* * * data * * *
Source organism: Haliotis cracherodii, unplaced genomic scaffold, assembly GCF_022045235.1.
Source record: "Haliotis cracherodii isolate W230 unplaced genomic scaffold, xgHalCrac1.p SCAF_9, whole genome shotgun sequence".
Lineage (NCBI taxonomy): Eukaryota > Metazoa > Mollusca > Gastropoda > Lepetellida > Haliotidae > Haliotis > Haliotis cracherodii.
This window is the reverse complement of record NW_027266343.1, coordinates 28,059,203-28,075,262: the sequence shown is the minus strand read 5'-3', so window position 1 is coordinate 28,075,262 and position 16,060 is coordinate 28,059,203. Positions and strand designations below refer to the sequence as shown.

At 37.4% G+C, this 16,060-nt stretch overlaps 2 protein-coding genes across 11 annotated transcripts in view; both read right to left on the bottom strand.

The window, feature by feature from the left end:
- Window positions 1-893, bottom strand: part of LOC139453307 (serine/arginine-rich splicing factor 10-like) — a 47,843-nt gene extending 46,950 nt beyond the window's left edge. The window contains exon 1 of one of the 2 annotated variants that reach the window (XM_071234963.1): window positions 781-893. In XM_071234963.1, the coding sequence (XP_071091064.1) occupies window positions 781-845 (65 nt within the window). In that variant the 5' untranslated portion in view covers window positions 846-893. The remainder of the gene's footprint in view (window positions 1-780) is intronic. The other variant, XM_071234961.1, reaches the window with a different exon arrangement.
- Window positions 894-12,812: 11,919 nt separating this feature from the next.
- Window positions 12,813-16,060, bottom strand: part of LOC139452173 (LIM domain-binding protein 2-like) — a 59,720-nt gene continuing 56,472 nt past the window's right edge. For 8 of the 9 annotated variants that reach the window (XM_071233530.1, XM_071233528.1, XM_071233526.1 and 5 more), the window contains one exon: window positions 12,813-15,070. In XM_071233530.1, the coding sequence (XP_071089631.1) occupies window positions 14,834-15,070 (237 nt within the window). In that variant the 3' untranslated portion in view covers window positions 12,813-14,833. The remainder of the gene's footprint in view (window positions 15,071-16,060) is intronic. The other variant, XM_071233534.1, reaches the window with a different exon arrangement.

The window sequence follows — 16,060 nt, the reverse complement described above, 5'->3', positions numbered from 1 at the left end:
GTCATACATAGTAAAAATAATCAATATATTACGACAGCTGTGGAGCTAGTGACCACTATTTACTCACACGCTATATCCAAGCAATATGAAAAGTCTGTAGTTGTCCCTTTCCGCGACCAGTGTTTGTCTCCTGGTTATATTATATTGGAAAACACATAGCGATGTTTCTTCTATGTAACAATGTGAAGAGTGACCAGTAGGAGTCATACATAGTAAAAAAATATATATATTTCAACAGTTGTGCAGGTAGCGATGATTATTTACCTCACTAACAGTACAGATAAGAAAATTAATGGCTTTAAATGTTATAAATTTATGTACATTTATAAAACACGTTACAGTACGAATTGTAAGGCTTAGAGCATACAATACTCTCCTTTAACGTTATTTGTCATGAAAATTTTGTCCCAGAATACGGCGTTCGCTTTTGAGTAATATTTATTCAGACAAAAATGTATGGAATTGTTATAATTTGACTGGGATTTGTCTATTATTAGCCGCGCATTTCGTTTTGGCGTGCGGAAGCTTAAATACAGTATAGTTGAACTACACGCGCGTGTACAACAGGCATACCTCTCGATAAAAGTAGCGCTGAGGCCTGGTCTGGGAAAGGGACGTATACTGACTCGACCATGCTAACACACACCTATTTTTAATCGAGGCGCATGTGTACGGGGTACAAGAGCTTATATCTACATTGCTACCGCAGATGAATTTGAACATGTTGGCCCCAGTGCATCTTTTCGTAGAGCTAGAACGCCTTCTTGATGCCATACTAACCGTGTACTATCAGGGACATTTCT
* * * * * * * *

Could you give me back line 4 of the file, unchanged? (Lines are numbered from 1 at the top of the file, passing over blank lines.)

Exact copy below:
This window is the reverse complement of record NW_027266343.1, coordinates 28,059,203-28,075,262: the sequence shown is the minus strand read 5'-3', so window position 1 is coordinate 28,075,262 and position 16,060 is coordinate 28,059,203. Positions and strand designations below refer to the sequence as shown.